What was your first movie?

I like to believe that I’ve had several first movies. Beginning at the age of ten, I was making small, amateur films with the family’s home-movie camera. In highschool I made several short movies of varying sophistication, or lack-thereof. It was in 2009 that I made my first film that contained seeds of what would become my professional work; a collage-style short movie titled “Flying Circus,” made up of 70% original footage and 30% images stolen from other films – little more than a proof-of-concept, though ambitious in terms of scale. In 2012, I finally made my first proper motion picture, a short titled “God of the Machine.”

What is, for you, the main difficulties to start the filmmaker career?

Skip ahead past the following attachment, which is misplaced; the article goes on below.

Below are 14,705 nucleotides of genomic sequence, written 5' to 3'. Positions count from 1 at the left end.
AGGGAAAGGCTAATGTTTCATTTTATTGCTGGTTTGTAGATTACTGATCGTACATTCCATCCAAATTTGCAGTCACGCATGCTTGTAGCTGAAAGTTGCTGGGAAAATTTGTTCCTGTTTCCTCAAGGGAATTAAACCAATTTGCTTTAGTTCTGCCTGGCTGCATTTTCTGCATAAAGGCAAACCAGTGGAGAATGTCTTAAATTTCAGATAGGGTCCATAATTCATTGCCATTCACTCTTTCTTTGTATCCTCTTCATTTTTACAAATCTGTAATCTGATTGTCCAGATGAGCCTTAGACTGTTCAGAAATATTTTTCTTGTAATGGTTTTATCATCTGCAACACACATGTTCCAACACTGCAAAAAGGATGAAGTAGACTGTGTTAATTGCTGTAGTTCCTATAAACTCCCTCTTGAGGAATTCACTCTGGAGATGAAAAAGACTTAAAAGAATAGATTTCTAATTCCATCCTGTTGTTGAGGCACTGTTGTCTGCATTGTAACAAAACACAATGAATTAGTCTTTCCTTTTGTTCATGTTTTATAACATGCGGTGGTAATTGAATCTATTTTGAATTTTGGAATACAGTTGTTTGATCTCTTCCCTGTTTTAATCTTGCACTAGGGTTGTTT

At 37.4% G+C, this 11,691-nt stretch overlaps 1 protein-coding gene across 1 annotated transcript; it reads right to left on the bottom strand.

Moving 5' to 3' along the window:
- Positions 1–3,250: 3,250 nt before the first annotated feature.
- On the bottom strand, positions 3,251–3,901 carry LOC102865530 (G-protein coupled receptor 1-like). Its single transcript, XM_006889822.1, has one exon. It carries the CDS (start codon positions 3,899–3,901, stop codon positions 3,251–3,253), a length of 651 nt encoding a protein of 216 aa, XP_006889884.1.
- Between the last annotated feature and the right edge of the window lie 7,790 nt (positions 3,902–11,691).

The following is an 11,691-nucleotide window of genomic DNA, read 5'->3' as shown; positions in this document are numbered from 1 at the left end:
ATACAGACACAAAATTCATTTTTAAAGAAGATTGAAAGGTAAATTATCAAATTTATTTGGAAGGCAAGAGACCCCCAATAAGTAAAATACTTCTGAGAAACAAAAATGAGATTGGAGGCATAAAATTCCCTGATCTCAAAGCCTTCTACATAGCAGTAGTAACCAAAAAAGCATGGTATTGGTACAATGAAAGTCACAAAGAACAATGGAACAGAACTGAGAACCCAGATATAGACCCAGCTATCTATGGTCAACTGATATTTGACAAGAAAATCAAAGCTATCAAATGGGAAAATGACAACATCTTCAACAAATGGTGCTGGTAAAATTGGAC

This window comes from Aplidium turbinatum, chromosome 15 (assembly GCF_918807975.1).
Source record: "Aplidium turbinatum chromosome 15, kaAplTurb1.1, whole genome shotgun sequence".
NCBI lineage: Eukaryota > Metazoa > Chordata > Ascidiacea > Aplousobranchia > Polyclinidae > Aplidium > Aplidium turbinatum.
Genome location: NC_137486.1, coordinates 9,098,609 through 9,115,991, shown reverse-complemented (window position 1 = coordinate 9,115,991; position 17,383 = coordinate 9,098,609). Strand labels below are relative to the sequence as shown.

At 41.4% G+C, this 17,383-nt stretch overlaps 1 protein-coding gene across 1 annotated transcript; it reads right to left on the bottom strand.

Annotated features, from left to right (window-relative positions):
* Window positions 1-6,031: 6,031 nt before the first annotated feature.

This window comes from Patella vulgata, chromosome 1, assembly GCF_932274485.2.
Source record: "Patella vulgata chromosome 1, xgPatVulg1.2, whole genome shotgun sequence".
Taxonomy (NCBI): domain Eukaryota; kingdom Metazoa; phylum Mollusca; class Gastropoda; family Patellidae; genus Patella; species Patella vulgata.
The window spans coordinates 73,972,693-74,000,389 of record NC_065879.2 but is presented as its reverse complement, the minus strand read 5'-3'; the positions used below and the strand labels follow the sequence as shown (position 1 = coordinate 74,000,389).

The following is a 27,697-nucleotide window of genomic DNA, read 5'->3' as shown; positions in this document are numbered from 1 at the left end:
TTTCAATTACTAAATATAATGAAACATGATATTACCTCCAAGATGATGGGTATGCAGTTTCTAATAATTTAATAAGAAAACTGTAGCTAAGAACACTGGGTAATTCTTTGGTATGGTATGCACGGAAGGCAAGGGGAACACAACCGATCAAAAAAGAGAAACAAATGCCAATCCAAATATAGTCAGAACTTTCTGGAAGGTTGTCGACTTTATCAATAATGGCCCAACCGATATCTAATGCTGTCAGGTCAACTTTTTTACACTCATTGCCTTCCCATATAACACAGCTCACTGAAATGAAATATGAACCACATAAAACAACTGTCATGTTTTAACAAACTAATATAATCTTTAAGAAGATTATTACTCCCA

There’s two sets of answers for this question; what I like to call the “what you know” and the “who you know.” There is no idiom in the English language I detest more than “It’s not what you know, it’s who you know,” but not because it isn’t true. My problem lies in the fact that it’s only partially true, and it overlooks the most important aspect of having a successful career in this industry: being able to make good films. The most difficult part of “what you know, “ is learning the language of cinema; developing projects that fully aspire to the potential of this most emotional and psychological artform – blending the art and the craft into one unconscious, filmic expression, so that you are left with only, what Hitchcock called, “pure cinema.” The most challenging aspect of “it’s who you know,” is proving yourself before you’re given the opportunity or resources to prove yourself… You always need money to meet the right people and you always need to meet the right people before you can get any money. Conventional success within this industry is often abetted by the network you’re able to establish; this is because, at its core, the business side of filmmaking is about risk management. And unless your uncle is the president of Paramount, as an outsider filmmaker, you’re viewed as a risk. How one overcomes this is by working tirelessly to master the “what you know” part of the equation – loving cinema with all your heart, making films, getting them into festivals, getting people to see them, meeting like-minded friends, connecting to people who love movies as much as you do, and never, ever stopping. Oh, and of course, pure, dumb luck.